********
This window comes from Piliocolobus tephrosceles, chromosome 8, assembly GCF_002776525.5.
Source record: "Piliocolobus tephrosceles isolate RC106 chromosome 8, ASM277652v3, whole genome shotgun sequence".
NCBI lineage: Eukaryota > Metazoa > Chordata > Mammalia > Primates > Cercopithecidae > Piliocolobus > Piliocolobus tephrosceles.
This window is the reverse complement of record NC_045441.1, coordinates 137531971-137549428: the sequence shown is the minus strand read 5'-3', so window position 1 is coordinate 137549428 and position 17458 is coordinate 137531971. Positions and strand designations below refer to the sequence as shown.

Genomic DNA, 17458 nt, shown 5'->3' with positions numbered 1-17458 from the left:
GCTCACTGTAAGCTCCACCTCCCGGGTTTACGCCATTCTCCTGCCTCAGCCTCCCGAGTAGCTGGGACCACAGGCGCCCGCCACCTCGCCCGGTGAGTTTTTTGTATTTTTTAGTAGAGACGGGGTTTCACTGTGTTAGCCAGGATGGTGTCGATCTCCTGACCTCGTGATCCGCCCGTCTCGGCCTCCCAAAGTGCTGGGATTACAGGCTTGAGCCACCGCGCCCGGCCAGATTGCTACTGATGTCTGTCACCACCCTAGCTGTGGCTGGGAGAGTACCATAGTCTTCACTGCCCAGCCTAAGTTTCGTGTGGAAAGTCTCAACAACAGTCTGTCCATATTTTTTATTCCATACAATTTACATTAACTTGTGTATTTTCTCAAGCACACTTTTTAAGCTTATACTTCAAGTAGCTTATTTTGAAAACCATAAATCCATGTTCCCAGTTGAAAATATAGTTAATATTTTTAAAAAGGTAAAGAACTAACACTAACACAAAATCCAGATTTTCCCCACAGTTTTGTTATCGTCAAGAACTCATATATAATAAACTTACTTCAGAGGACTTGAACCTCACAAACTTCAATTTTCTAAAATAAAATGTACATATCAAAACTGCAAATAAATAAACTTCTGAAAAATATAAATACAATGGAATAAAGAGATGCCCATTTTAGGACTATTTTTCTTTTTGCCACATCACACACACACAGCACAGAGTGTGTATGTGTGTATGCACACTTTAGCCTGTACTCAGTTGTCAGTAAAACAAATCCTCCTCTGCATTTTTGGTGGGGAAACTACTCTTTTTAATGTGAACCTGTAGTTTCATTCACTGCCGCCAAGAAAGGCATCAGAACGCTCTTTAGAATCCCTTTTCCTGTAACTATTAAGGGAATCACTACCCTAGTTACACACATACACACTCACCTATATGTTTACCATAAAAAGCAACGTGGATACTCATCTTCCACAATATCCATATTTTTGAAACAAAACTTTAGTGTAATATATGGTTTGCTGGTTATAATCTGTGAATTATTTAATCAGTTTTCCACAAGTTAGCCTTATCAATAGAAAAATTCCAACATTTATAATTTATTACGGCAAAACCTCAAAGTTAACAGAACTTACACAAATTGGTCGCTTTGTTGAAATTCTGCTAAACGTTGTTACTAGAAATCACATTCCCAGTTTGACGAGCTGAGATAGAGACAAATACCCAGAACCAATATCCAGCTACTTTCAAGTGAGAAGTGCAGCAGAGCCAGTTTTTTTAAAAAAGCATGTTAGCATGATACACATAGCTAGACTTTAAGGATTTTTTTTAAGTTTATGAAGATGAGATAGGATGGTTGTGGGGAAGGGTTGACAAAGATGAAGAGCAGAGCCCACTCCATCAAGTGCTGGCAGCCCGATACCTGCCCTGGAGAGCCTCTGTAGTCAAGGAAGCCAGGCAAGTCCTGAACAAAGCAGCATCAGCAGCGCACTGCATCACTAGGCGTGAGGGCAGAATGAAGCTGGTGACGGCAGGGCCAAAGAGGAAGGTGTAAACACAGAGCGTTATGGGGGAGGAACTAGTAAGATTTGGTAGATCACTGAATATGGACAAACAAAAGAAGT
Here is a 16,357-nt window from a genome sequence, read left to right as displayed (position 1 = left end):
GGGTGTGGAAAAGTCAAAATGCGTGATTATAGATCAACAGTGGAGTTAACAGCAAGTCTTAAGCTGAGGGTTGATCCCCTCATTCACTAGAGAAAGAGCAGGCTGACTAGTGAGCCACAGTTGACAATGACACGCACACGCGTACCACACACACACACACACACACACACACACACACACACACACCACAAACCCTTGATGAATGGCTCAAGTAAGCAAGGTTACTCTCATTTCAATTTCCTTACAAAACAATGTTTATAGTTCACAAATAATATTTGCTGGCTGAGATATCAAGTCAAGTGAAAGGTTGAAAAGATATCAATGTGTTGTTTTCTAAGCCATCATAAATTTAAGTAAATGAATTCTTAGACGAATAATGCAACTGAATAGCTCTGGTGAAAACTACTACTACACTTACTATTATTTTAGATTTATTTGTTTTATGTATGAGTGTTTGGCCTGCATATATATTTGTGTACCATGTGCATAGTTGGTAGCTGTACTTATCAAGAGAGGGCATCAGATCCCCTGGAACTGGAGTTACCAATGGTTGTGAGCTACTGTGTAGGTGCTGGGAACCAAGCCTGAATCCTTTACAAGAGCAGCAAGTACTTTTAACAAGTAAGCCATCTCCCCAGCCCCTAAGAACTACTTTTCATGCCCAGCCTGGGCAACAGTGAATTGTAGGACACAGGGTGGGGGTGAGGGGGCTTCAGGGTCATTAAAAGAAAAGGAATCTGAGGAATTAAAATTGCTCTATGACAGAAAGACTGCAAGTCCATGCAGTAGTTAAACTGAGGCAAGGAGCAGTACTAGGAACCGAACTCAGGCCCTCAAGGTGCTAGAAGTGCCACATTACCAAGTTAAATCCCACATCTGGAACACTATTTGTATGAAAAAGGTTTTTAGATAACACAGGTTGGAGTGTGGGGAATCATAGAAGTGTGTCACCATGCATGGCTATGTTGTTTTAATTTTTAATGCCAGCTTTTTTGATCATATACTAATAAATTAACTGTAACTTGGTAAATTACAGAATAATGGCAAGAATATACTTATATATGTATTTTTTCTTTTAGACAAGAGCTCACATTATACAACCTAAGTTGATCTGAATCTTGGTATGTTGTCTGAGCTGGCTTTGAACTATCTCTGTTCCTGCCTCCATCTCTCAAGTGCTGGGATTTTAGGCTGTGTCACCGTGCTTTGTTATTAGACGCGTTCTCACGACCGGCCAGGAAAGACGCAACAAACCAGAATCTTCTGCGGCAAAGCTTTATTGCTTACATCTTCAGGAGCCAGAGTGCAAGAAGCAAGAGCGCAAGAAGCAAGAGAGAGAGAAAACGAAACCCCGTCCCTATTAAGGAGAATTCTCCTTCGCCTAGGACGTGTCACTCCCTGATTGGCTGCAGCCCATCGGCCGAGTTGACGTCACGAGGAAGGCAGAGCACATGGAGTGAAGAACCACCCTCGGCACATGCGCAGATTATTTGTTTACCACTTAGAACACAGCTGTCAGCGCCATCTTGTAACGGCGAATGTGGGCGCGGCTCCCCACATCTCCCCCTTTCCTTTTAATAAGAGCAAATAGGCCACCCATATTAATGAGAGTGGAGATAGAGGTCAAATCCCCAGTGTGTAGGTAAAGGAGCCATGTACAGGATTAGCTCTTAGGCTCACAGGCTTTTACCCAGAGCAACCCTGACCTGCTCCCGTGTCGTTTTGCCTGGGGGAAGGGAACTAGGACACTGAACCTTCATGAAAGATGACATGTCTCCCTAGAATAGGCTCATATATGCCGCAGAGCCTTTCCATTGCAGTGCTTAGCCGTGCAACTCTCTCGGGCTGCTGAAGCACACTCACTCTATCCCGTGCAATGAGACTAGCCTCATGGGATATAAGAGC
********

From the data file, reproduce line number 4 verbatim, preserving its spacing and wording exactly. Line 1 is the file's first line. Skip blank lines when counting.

This window is the reverse complement of record NC_045441.1, coordinates 137531971-137549428: the sequence shown is the minus strand read 5'-3', so window position 1 is coordinate 137549428 and position 17458 is coordinate 137531971. Positions and strand designations below refer to the sequence as shown.